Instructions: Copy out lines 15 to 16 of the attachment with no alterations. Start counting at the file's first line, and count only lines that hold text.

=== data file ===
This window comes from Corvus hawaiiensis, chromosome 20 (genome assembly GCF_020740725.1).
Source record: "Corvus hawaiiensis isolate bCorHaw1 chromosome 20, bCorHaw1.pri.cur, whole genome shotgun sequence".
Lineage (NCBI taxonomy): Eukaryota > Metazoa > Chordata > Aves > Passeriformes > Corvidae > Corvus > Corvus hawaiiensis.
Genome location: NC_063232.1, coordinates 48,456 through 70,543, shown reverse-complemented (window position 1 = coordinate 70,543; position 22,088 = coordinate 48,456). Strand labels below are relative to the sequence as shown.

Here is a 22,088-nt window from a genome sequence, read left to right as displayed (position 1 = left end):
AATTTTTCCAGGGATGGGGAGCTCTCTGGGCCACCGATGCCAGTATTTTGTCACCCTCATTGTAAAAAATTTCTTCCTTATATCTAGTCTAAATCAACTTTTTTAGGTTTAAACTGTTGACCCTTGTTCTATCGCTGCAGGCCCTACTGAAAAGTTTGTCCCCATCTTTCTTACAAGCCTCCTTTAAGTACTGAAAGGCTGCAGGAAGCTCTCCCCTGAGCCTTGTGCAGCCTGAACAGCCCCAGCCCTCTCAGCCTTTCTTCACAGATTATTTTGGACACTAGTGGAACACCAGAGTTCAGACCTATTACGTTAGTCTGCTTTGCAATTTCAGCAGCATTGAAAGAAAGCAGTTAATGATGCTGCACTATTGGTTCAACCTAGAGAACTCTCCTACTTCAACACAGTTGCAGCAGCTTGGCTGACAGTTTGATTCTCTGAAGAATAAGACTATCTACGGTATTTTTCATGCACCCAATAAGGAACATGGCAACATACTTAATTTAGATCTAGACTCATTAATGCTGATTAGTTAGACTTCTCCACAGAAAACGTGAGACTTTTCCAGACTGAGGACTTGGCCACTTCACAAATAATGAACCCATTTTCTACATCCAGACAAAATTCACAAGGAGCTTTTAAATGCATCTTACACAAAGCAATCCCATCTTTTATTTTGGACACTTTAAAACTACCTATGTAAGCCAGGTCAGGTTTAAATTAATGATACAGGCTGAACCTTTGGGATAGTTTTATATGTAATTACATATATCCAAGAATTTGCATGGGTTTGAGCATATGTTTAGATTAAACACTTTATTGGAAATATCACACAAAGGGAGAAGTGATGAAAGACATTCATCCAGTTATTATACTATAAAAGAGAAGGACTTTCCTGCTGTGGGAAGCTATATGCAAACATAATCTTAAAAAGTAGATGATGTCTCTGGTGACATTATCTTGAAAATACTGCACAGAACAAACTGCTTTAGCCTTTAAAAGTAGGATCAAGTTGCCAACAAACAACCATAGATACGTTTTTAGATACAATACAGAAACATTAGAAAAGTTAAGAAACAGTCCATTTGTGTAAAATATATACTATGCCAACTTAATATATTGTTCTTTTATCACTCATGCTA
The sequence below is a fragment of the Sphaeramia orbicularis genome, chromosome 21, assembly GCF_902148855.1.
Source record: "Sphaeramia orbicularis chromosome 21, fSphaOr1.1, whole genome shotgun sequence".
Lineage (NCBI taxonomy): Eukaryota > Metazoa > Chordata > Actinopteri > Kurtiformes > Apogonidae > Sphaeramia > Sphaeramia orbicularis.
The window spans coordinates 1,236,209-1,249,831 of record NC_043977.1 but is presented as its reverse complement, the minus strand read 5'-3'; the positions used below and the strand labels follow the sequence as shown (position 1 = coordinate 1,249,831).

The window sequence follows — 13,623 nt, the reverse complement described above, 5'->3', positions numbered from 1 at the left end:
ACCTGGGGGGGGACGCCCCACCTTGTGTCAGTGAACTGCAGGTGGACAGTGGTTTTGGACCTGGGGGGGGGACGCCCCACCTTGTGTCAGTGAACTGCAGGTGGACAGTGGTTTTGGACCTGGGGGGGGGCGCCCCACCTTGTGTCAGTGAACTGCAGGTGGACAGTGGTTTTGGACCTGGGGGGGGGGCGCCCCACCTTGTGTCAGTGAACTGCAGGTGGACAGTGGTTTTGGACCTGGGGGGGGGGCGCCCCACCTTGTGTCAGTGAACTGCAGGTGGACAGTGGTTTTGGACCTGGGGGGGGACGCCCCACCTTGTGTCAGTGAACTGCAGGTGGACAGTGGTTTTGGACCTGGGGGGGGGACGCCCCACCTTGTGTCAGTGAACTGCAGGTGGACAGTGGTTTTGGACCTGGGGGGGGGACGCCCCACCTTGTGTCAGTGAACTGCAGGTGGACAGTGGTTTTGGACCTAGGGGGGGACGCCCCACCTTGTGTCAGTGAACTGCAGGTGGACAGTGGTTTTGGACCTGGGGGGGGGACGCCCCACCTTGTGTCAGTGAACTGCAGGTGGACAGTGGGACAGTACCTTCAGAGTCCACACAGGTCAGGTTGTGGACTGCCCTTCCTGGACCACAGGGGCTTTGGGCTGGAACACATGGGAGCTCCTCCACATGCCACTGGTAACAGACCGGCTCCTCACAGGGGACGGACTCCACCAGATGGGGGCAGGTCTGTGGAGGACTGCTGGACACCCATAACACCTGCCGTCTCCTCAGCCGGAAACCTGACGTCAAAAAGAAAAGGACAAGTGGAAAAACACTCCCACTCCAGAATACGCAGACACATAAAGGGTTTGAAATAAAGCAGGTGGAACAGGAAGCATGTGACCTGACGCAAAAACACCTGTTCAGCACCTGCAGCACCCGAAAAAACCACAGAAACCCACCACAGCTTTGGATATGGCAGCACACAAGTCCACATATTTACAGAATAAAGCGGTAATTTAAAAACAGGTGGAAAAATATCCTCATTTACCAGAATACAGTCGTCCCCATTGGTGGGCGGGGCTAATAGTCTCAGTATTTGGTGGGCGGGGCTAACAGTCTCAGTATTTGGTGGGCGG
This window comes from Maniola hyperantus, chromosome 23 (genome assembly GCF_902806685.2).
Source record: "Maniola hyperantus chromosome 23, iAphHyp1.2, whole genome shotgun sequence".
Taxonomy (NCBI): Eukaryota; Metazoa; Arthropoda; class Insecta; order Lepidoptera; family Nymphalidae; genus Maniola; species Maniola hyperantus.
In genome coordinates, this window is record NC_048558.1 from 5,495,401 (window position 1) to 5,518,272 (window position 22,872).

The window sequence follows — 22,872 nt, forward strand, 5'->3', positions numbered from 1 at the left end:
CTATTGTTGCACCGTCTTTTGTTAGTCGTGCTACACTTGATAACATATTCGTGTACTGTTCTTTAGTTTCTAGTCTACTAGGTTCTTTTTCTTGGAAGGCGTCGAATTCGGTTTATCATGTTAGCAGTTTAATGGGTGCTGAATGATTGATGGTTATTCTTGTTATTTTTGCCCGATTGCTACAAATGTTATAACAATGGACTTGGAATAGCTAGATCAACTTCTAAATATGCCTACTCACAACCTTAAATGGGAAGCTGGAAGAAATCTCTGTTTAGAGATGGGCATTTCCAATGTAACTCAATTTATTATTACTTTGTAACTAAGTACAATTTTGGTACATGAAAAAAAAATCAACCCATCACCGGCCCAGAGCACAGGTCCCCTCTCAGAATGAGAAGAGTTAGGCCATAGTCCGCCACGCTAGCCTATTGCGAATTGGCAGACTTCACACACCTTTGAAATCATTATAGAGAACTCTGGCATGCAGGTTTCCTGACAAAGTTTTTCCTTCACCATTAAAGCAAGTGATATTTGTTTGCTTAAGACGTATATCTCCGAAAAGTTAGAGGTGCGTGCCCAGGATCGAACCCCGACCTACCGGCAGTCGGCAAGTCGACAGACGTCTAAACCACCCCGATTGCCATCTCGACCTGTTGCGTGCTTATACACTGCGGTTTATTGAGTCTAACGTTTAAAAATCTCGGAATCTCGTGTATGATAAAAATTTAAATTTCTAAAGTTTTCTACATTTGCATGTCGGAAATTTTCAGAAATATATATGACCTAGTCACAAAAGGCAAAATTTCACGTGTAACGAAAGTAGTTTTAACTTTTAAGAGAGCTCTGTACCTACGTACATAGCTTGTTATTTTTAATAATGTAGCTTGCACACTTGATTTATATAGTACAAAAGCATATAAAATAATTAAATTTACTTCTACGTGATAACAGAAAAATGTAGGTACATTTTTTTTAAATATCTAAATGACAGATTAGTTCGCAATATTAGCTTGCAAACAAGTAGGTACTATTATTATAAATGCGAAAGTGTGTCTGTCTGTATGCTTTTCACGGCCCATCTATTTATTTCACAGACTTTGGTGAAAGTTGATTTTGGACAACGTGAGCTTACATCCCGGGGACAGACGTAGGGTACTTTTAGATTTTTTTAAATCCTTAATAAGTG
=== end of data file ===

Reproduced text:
Taxonomy (NCBI): Eukaryota; Metazoa; Arthropoda; class Insecta; order Lepidoptera; family Nymphalidae; genus Maniola; species Maniola hyperantus.
In genome coordinates, this window is record NC_048558.1 from 5,495,401 (window position 1) to 5,518,272 (window position 22,872).